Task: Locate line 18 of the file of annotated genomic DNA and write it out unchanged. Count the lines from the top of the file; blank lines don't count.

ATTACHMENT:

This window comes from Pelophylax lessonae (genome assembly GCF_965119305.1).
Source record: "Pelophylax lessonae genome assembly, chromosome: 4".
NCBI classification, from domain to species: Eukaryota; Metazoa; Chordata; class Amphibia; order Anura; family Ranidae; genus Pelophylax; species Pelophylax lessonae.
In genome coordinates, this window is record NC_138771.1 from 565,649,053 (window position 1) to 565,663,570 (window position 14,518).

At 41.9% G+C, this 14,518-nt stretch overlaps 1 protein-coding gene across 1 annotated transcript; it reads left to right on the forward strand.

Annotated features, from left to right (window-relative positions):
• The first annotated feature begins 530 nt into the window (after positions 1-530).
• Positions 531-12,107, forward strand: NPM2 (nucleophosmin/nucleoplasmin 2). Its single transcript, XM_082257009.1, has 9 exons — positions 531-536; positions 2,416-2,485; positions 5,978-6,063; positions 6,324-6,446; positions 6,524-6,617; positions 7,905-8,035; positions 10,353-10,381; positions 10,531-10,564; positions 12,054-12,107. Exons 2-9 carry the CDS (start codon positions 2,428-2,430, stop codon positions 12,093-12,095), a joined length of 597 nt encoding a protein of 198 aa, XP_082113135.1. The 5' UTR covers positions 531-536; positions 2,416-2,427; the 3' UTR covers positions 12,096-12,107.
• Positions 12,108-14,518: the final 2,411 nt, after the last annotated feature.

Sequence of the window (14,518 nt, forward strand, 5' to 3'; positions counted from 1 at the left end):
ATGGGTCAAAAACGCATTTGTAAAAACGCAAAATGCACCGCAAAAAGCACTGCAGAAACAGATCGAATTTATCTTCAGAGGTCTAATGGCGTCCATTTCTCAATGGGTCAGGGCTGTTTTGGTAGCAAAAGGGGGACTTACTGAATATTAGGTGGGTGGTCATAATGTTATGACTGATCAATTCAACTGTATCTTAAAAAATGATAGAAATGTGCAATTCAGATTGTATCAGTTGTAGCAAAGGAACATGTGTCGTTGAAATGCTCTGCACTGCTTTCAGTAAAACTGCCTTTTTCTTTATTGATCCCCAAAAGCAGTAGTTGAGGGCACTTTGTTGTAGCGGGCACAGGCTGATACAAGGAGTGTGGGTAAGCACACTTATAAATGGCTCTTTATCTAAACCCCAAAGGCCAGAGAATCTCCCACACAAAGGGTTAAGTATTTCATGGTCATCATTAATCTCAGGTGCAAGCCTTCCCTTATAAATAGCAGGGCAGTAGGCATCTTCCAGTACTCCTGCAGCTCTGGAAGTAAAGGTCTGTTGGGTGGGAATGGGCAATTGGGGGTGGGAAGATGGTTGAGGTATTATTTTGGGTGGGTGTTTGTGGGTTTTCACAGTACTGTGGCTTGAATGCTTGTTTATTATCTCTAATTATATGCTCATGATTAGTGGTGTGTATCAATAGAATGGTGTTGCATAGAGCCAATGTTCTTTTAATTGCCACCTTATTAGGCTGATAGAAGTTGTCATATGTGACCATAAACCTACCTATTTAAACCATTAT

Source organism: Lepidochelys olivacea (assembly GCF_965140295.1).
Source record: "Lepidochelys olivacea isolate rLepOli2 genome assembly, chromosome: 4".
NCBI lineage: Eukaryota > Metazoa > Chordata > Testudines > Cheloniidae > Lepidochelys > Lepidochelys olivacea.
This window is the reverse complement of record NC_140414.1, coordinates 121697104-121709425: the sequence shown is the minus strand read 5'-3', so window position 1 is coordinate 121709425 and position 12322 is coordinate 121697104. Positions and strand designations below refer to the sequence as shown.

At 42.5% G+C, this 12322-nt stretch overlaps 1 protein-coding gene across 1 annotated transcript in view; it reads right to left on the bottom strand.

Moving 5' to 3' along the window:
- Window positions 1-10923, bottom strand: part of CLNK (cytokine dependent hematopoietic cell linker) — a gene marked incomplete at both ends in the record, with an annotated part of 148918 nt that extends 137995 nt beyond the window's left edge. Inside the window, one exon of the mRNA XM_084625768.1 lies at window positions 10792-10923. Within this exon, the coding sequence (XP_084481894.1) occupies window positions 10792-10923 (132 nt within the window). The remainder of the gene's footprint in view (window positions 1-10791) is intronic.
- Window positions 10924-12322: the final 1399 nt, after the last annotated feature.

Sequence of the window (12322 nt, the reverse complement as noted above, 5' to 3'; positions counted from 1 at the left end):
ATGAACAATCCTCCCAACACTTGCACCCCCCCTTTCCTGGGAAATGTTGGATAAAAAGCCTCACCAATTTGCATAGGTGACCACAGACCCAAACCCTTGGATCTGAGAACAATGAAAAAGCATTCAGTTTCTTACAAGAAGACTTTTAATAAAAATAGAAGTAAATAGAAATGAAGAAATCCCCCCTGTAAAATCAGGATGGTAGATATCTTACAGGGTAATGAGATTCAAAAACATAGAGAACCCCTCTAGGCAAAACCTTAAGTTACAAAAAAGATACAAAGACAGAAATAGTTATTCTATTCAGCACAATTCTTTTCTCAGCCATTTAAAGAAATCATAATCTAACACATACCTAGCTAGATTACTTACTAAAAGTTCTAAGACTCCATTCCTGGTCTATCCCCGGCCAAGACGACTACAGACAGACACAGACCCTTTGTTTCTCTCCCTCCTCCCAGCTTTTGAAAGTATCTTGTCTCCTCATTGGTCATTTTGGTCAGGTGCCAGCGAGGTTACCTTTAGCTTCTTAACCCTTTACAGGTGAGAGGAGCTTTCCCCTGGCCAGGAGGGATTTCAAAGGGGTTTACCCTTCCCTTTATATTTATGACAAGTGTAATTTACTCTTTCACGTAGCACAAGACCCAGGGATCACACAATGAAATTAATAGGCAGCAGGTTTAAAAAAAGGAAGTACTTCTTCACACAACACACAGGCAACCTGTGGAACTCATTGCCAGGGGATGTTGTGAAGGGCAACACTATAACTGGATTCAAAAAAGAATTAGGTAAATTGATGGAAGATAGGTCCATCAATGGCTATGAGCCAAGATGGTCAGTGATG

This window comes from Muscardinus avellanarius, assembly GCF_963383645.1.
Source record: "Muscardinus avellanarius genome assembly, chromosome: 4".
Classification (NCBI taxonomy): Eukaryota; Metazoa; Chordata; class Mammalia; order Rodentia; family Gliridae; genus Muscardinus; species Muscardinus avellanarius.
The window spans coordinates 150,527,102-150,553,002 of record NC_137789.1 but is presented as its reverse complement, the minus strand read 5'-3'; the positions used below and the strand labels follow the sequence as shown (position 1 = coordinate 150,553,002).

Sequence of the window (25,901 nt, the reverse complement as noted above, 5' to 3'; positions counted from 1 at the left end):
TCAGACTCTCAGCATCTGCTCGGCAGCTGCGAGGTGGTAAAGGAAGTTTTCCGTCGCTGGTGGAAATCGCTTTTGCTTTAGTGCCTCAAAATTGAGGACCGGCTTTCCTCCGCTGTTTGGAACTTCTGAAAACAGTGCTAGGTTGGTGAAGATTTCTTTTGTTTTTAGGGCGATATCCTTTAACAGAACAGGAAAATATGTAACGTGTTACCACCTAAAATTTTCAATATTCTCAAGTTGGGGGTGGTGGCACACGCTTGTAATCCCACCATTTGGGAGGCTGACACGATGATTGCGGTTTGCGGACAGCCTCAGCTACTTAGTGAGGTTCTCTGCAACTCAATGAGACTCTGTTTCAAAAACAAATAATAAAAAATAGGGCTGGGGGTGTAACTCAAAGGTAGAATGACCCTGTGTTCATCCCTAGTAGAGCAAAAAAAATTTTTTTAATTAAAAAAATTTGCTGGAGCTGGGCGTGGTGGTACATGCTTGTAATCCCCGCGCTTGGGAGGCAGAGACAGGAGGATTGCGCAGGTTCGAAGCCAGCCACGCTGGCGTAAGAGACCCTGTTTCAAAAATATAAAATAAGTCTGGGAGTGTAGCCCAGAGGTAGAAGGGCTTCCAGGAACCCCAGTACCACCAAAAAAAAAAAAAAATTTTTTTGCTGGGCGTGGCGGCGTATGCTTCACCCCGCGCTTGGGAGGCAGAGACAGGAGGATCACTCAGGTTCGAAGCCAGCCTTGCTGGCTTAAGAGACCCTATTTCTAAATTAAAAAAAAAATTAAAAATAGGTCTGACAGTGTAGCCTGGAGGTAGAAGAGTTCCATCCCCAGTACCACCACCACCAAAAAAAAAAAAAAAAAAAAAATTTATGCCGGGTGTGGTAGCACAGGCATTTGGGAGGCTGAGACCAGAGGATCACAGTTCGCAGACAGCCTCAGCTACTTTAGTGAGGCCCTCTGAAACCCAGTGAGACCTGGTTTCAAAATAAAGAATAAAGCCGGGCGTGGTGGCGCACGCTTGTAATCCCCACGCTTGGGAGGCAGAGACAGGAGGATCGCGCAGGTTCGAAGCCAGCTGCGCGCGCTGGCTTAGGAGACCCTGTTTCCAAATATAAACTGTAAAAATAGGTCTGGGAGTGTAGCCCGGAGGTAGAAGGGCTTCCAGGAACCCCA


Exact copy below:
- Window positions 1-10923, bottom strand: part of CLNK (cytokine dependent hematopoietic cell linker) — a gene marked incomplete at both ends in the record, with an annotated part of 148918 nt that extends 137995 nt beyond the window's left edge. Inside the window, one exon of the mRNA XM_084625768.1 lies at window positions 10792-10923. Within this exon, the coding sequence (XP_084481894.1) occupies window positions 10792-10923 (132 nt within the window). The remainder of the gene's footprint in view (window positions 1-10791) is intronic.